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NIAD: Art That Makes a Difference

by Kathleen and Doug Lang


When you walk into the NIAD Art Gallery, you could be in any art gallery: paintings hang on white walls, a variety of sculptures are perched on pedestals, and carefully placed spotlights illuminate the artwork. As you move through the current exhibit, the gallery's curator greets you and answers your questions. Stay longer and you might even meet a few of the artists.


NIAD Gallery, Richmond, CA
Photo: Doug Lang


NIAD isn't just a run-of-the-mill gallery, however. Unlike many galleries who sell high priced art and contribute to already-inflated artists egos, NIAD has the power to transform lives. For you see, all of the artists at NIAD are adults with developmental disabilities.


Alice Wong
King of Siam, Acrylic
Photo: Doug Lang


The award-winning, non-profit National Institute for Art & Disabilities (NIAD) is located in Richmond, California. Founded in 1982 by Elias Katz, Ph.D., a clinical psychologist, and Florence Ludins-Katz, an artist and educator, it has since served as a role model for 44 similar centers nationwide.

At NIAD, the artists are able to experiment with many different types of art mediums: textiles, drawing, printmaking, ceramics, and even poetry and gardening. They are instructed by a staff of professional artists, a professional writer, and also a group of volunteers from the community.


Rose Kelly, Curator of NIAD Gallery
Wood Sculpture by Nichole Narvaez
Rose the Cat
Photo: Doug Lang


When we asked the curator, Rose Kelly, to cite NIAD's greatest artistic success story, she enthusiastically responded, "They are all success stories." Ms. Kelly's view becomes apparent after meeting the artists working at NIAD. The day we visited the gallery, we found many artists deeply involved in their work, and several were eager to tell us about their current projects.

In addition to serving as curator, Rose Kelly is also a recognized artist who weaves abstract sculptures. Her association with NIAD began as a California Arts Council Artist-in-Residence from 1994 to 1997. As curator, Ms. Kelly coordinates exhibits at local galleries, schools, corporate offices, hospitals, as well as locations outside the United States.

Five exhibits are held annually at NIAD, and include receptions that allow the artists to meet and socialize with their family, friends, and collectors. And make no mistake; the art is definitely collectible.


Jean McElvane
Rosita, Acrylic on Canvas
Photo: NIAD Gallery


The art that is made at the NIAD Gallery is categorized as "outsider art." This term describes art that is made by self-taught and untrained artists. And while they may lack formal training, they are free to create unique works of art that are removed from the trendy movements of the art world. At the moment, there is a lot of interest in "outsider art," and more specifically in the art created by the artists at NIAD.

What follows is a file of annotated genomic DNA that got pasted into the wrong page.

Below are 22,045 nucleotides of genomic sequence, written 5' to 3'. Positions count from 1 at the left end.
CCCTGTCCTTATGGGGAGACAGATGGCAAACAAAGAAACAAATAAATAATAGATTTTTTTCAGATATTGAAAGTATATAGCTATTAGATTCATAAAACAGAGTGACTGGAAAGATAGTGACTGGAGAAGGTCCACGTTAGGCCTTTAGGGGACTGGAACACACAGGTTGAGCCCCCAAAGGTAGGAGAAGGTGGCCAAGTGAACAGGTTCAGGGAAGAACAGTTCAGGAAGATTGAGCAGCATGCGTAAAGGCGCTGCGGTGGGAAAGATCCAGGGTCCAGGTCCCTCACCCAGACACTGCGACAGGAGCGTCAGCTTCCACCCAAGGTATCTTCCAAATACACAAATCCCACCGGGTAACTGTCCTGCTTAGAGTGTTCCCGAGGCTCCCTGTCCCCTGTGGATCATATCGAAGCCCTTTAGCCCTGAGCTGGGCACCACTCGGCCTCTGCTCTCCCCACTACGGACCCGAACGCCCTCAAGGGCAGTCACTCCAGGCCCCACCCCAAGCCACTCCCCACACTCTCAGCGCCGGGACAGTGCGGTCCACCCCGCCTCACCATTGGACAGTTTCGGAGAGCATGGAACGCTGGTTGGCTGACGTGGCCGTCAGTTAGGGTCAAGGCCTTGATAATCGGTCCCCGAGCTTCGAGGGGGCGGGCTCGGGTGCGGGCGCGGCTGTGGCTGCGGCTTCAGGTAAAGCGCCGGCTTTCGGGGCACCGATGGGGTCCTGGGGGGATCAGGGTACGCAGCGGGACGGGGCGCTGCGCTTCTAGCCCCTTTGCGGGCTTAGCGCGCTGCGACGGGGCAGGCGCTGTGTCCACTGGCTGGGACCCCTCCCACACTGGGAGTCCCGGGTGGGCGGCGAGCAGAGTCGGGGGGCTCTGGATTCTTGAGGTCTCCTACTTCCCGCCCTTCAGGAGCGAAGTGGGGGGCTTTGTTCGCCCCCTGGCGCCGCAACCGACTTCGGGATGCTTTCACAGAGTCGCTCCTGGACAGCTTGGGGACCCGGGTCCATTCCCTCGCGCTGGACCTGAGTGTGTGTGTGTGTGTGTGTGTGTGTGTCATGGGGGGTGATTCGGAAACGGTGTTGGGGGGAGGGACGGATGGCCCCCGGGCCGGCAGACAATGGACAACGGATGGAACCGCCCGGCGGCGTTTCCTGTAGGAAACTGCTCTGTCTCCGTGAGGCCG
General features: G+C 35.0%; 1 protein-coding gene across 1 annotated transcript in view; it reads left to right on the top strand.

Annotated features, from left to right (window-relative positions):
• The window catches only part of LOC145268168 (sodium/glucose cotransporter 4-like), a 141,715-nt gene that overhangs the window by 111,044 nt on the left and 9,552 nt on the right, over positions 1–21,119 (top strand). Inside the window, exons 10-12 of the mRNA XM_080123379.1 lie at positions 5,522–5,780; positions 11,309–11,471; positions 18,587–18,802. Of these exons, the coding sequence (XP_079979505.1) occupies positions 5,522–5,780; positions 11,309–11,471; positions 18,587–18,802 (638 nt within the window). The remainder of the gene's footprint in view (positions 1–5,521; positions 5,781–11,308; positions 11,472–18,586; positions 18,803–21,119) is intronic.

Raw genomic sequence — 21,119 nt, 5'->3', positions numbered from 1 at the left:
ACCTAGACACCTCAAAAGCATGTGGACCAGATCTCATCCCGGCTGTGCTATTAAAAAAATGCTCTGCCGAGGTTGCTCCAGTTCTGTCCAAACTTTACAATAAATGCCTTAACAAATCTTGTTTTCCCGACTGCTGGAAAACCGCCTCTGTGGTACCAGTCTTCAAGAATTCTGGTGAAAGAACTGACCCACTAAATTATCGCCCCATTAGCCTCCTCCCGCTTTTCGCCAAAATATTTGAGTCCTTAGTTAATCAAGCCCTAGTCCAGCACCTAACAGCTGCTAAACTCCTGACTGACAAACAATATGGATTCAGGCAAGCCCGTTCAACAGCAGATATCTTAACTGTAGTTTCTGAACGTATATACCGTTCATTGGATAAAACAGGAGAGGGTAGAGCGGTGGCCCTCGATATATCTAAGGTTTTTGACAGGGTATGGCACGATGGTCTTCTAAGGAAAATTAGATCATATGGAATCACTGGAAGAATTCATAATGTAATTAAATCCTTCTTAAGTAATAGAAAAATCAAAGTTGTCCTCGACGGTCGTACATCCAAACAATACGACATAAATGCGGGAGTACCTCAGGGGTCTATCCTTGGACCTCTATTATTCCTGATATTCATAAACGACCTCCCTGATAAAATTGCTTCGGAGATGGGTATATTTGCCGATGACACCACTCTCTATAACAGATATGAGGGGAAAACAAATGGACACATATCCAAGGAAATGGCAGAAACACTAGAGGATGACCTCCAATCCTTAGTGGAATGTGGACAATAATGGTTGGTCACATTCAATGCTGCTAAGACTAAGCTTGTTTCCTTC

Samuel Gant, an artist at NIAD since 1984, has made quite a splash in the art market. Recently, one of Mr. Gant's vibrantly colored abstract paintings sold for $10,000. through an art dealer in New York.


Sam Gant
MIMVA, Mixed Media
Photo: Doug Lang


Other artists are equally collectible. The Swiss appear to have a particular interest in "outsider art" and frequently visit NIAD to make purchases. During one visit, a Swiss collector bought 10 pieces from NIAD artist, James Chilton. After returning home, the collector contacted the gallery and requested even more!

NIAD is financially supported by the Regional Center of the East Bay, donations, art sales and special events. It is important to note that half of the proceeds from art sales go directly to the artist. This not only provides the artists with a source of income, but also greatly enhances their sense of self-esteem and self-sufficiency. The public can help by becoming members, buying artwork, attending openings, and visiting the NIAD web site.

But NIAD is far more than just about the selling of art; it is about the people who create the art. Meeting these artists and watching them at work is an incredible opportunity to observe the creative process in its purest form. Unencumbered by tradition, they are free to explore their artistic potential. The enthusiasm expressed for their art is easily recognized, and contagious as well. Perhaps one artist described this attitude best when he told us, with a huge grin, "I love art."


Althea Meaderas
ALH, Mixed Media
Photo: NIAD Gallery


Rosie Pardo
Angels, Mixed Media
Photo: NIAD Gallery

For more information, please visit the NIAD Art Gallery web site.
Better yet, plan a trip to the gallery and meet the proud and talented artists who have created such wonderful artwork for us to enjoy.

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